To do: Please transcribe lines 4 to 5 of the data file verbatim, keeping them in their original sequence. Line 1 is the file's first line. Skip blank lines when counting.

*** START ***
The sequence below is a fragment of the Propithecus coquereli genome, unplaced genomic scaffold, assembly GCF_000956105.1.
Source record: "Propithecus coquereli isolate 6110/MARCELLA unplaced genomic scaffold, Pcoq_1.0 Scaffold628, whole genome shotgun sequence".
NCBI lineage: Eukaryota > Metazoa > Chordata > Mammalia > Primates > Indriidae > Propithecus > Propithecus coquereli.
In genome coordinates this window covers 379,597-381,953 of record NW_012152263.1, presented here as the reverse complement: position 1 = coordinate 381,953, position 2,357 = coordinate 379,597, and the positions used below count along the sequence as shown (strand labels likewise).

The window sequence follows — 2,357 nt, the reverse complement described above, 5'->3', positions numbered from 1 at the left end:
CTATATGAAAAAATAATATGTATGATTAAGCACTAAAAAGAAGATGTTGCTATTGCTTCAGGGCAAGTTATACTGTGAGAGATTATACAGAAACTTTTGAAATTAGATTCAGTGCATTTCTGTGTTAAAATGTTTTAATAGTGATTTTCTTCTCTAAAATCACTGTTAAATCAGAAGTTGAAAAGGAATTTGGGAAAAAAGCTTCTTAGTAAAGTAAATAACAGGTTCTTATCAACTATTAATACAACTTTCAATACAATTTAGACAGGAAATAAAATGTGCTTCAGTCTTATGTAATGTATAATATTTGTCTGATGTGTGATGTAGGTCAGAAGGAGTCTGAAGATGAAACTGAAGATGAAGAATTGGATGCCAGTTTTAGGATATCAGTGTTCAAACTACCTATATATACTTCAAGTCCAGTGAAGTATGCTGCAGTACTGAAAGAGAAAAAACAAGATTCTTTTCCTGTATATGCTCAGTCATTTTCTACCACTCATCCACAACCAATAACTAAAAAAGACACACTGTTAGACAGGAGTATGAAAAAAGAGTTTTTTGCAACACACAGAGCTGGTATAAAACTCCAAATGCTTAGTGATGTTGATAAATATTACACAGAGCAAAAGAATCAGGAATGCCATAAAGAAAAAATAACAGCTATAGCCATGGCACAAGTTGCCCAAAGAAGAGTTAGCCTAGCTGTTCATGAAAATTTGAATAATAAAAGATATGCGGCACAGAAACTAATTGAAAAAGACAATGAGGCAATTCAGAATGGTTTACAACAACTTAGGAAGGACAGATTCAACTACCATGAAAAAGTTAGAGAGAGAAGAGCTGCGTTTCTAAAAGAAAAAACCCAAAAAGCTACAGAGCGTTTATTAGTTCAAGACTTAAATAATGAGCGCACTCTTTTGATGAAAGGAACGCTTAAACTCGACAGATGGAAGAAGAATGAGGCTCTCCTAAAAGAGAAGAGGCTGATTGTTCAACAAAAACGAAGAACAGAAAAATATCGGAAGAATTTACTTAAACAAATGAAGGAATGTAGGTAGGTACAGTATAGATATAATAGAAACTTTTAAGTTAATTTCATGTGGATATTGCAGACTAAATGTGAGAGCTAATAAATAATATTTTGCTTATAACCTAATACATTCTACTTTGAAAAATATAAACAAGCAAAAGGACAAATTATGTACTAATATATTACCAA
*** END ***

In genome coordinates this window covers 379,597-381,953 of record NW_012152263.1, presented here as the reverse complement: position 1 = coordinate 381,953, position 2,357 = coordinate 379,597, and the positions used below count along the sequence as shown (strand labels likewise).

The window sequence follows — 2,357 nt, the reverse complement described above, 5'->3', positions numbered from 1 at the left end: